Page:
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History of Dubai’s landmarks

It’s no surprise that Dubai is a city bent on grandstanding. And it should be. An imaginative land, it has been built on the raw desert terrain morphed into a landscape dotted with architectural marvels. These man made wonders have given the city an endless interest by travellers who come with a long list of places to see in Dubai. In turn, it is awarded a strong identity and a sense of pride. You can spend more than a week traversing Dubai’s top landmarks, but the most exciting way to see them would be from an aerial perspective.

Seawings offers signature tours to get a glimpse of the major landmarks from the skies on a 45 or 20 minute personalised luxury charter flight. From the seaplane, you have first row seats to cloud piercing buildings and glitzy marvels of glass and metal, juxtaposed with the calm emerald ocean touching the edge of the coastline. Special tours also give an up-close perspective with seasoned guides on personalised heritage tours. Here’s a peek into the history of these iconic Dubai landmarks.

Burj Khalifa

A symbol of Dubai's towering ambition, Burj Khalifa is the world's tallest building ever built. It was first showcased to the world on January 4, 2010. Burj Khalifa looms 2,717 feet above the city, doubling up as a hotel, residential building, tourist attraction and a restaurant. A veritable tourism magnet, it is one of the top places to visit in Dubai used as a sightseeing place as well as an adventure hotspot for activities like base jumping. Burj Khalifa was originally named Burj Dubai but rechristened in honour of the ruler of Abu Dhabi and president of the United Arab Emirates, Khalifa bin Zayed Al Nahyan. The view of Burj Khalifa from a seaplane is magnificent, as it stands above all the other buildings of the city. If you’re visiting the tower, then book tickets at least a month in advance to visit the observation deck, ‘At the Top’, on the 148th floor and a VR experience called ‘A Falcon’s Eye View’ on the 125th floor.



Burj Al Arab Jumeirah

The sail shaped Burj Al Arab building is a testimony to the fact that Dubai is a city that has redefined luxury in many ways. The fifth tallest hotel in the world, Burj Al Arab stands on an artificial island 920 ft from Jumeirah Beach and is connected to the mainland by a private bridge. The hotel was built under the supervision of architect, Tom Wright, and resembles the spinnaker sail of a J-class yacht. Construction started over 15 years ago in 1994 and the hotel opened its doors in December 1995. Architectural feats in making this structure, include offshore construction, reclamation of land and a 590 feet atrium in the hotel. The helipad of the hotel has been used for several events like a tennis match between legends, Agassi and Federer. Golf star, Tiger Woods has teed off from here. In 2013, Formula 1 racer David Coulthard performed donuts in a car here and in 2017 Nick Jacobsen kiteboarded to the sea from top of the building. From a Seawings seaplane, you can get a bird’s eye view to one of the top landmarks of Dubai.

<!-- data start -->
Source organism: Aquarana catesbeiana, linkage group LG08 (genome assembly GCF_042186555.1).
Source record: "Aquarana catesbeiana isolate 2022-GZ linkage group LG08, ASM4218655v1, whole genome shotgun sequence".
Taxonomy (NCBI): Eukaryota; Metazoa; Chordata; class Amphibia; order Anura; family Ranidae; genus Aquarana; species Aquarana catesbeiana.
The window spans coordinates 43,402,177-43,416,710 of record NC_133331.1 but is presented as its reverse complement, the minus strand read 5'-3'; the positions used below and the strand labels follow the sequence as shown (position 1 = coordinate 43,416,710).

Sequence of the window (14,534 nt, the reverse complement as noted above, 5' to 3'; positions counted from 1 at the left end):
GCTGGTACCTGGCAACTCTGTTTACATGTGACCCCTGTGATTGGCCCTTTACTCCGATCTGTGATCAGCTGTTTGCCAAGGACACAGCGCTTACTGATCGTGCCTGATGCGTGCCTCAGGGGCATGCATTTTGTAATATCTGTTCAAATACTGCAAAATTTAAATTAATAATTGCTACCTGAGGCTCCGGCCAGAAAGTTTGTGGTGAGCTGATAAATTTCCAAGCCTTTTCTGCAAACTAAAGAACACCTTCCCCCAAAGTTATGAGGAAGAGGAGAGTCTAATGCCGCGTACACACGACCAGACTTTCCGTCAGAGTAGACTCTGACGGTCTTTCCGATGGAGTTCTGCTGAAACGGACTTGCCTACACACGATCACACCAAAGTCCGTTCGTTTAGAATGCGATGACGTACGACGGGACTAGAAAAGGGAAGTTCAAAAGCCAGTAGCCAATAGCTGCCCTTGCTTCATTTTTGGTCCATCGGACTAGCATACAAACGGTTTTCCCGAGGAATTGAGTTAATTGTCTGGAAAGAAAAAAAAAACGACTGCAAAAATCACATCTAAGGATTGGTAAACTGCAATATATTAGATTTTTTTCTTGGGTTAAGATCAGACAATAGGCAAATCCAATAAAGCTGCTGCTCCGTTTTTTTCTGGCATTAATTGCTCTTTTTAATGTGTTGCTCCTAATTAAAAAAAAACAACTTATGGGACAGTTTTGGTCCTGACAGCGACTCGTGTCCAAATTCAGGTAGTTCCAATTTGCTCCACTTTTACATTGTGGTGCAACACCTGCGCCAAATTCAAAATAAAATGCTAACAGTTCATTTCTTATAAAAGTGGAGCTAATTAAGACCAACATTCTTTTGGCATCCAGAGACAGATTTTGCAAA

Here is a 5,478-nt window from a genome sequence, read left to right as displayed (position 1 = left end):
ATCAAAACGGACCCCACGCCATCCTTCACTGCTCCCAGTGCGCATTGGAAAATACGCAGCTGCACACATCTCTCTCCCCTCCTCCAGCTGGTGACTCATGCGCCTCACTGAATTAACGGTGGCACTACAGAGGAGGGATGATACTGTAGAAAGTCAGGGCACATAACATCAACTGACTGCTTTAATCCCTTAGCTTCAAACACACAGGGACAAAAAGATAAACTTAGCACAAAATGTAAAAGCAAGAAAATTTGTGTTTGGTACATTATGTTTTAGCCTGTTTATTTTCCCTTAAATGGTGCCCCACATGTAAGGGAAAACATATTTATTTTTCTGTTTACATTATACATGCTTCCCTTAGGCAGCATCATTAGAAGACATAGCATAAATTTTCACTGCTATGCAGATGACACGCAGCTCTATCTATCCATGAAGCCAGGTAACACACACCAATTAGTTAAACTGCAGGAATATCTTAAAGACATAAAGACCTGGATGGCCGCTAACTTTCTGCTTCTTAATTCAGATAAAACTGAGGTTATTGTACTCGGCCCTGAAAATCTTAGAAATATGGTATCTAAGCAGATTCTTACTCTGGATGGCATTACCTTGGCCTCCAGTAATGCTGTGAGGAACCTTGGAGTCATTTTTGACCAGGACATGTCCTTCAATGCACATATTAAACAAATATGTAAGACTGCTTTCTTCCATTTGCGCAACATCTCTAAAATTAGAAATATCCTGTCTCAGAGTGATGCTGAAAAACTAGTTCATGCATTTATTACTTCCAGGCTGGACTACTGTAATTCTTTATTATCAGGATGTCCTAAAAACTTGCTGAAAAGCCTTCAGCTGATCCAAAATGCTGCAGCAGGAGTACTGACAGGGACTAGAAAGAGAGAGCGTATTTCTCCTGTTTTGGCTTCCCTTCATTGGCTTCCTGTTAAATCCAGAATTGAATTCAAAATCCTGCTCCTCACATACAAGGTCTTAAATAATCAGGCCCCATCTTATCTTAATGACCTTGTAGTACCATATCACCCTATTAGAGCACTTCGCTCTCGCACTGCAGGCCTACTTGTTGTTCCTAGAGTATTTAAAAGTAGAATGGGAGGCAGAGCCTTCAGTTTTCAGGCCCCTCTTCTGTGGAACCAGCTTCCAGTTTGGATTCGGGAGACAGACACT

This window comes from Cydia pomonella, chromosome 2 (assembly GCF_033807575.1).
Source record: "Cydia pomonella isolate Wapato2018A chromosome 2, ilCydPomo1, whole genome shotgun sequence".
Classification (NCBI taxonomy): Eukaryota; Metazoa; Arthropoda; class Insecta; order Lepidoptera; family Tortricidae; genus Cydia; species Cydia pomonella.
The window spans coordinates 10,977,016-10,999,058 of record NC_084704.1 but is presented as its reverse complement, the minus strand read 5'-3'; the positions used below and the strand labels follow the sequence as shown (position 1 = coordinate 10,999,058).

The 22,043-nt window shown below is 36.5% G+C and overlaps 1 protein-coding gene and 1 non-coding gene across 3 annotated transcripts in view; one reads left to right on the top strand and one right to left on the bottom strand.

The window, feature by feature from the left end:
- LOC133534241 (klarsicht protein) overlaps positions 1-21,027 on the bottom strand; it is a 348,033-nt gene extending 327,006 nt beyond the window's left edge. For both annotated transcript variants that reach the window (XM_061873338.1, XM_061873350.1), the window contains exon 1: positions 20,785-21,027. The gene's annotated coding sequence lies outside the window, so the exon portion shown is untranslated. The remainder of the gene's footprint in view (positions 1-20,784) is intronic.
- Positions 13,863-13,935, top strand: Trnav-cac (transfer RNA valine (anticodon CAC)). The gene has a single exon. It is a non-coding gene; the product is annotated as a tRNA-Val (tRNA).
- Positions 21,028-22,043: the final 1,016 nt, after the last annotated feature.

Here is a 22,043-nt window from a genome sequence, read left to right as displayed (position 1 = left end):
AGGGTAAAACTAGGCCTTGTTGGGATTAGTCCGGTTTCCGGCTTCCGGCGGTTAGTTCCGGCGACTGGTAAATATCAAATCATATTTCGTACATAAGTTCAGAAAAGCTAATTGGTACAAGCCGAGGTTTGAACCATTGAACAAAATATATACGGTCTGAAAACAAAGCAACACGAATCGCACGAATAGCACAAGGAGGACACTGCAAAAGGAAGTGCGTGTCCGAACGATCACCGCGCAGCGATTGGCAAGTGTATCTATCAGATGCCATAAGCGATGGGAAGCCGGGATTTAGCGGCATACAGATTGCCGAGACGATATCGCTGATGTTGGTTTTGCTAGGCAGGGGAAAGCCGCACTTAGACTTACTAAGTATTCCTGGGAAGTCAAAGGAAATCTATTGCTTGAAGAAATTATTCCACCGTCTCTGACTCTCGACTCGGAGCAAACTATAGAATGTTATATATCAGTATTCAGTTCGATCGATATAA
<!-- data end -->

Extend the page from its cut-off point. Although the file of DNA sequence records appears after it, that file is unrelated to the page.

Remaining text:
Palm Jumeirah

Fitting well in Dubai’s blueprint as the glitziest destination on earth, Palm Jumeirah is yet another structure that leaves jaws dropped. The manmade islands are located off the coast of United Arab Emirates in the Persian Gulf and add over 500km of coastline to the region. The palm shaped islands in the ocean are the address to a number of top luxury resorts in Dubai and upscale global restaurants. Construction of the artificial archipelago started in June 2001 and completed in 2006, becoming the world's largest artificial island. Over the next few years more than 25 luxury hotels opened doors at Palm Jumeirah and connected to the mainland by monorail. This iconic engineering landmark of Dubai is one of the top places to see in the country and even hailed as the eighth wonder of the world by many.



Dubai Creek

The Dubai Creek is a salt-water body that dissects a part of the city before emptying itself in the Persian Gulf. Earlier it divided Dubai into two parts – Deira and Bur Dubai. The creek was earlier a major node to support transportation, busy with dhows coming from as far as India or East Africa. Many industries propped up thanks to this maritime hub. Today the Dubai Creek offers the travellers a peek into the history of the city, making a 14km sinuous journey from the Deira Corniche to the Ras Al Khor Wildlife Sanctuary. To experience the creek up close, sign up for an exclusive luxury dinner cruise aboard the Bateaux Dubai after your exciting seaplane tour over Dubai with Seawings. The uber luxury cruise is a great way of experiencing Dubai’s gorgeous views and a slice of history.



Cayan Tower

The twisted glass Cayan Tower (Infinity Tower) in the busy business district of Dubai is hard to miss, especially if you spot it from the skies, flying over Dubai in a Seawings seaplane for a tour. This is the world's second tallest high rise building with a 90-degree rotation. The fascinating building twists 90 degrees from base to roof and has no pillars. The 1004 feet tall Cayan Tower was completed in 2013, occupying the 73 storeys with apartments, each of which has a grand view of the waterfront. While the most eye-catching aesthetic of the building lies in its shape, other architectural features are equally fascinating. The rooms of the tower are designed in such a way as to reduce direct sunlight with titanium colored paneling. They are stacked in a way that they reduce solar effect in residential spaces.



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